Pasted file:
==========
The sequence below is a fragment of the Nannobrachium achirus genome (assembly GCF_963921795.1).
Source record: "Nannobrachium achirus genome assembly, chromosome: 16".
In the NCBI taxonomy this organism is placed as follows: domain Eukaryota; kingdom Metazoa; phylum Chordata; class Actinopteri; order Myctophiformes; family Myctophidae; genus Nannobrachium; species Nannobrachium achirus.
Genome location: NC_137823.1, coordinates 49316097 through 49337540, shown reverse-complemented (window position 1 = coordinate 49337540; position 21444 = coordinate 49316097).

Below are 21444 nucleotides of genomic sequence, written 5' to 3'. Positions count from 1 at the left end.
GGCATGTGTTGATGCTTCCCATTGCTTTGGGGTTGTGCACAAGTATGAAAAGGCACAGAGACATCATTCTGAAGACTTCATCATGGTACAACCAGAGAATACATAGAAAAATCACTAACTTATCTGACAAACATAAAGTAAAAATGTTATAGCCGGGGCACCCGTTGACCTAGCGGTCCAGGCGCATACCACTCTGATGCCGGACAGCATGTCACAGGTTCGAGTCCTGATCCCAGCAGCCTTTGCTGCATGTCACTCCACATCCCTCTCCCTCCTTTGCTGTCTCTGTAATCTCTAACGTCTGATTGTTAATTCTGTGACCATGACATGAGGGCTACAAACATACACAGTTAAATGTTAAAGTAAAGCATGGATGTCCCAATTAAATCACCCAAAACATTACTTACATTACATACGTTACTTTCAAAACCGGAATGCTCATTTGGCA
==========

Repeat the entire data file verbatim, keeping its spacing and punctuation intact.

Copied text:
The sequence below is a fragment of the Nannobrachium achirus genome (assembly GCF_963921795.1).
Source record: "Nannobrachium achirus genome assembly, chromosome: 16".
In the NCBI taxonomy this organism is placed as follows: domain Eukaryota; kingdom Metazoa; phylum Chordata; class Actinopteri; order Myctophiformes; family Myctophidae; genus Nannobrachium; species Nannobrachium achirus.
Genome location: NC_137823.1, coordinates 49316097 through 49337540, shown reverse-complemented (window position 1 = coordinate 49337540; position 21444 = coordinate 49316097).

Below are 21444 nucleotides of genomic sequence, written 5' to 3'. Positions count from 1 at the left end.
GGCATGTGTTGATGCTTCCCATTGCTTTGGGGTTGTGCACAAGTATGAAAAGGCACAGAGACATCATTCTGAAGACTTCATCATGGTACAACCAGAGAATACATAGAAAAATCACTAACTTATCTGACAAACATAAAGTAAAAATGTTATAGCCGGGGCACCCGTTGACCTAGCGGTCCAGGCGCATACCACTCTGATGCCGGACAGCATGTCACAGGTTCGAGTCCTGATCCCAGCAGCCTTTGCTGCATGTCACTCCACATCCCTCTCCCTCCTTTGCTGTCTCTGTAATCTCTAACGTCTGATTGTTAATTCTGTGACCATGACATGAGGGCTACAAACATACACAGTTAAATGTTAAAGTAAAGCATGGATGTCCCAATTAAATCACCCAAAACATTACTTACATTACATACGTTACTTTCAAAACCGGAATGCTCATTTGGCA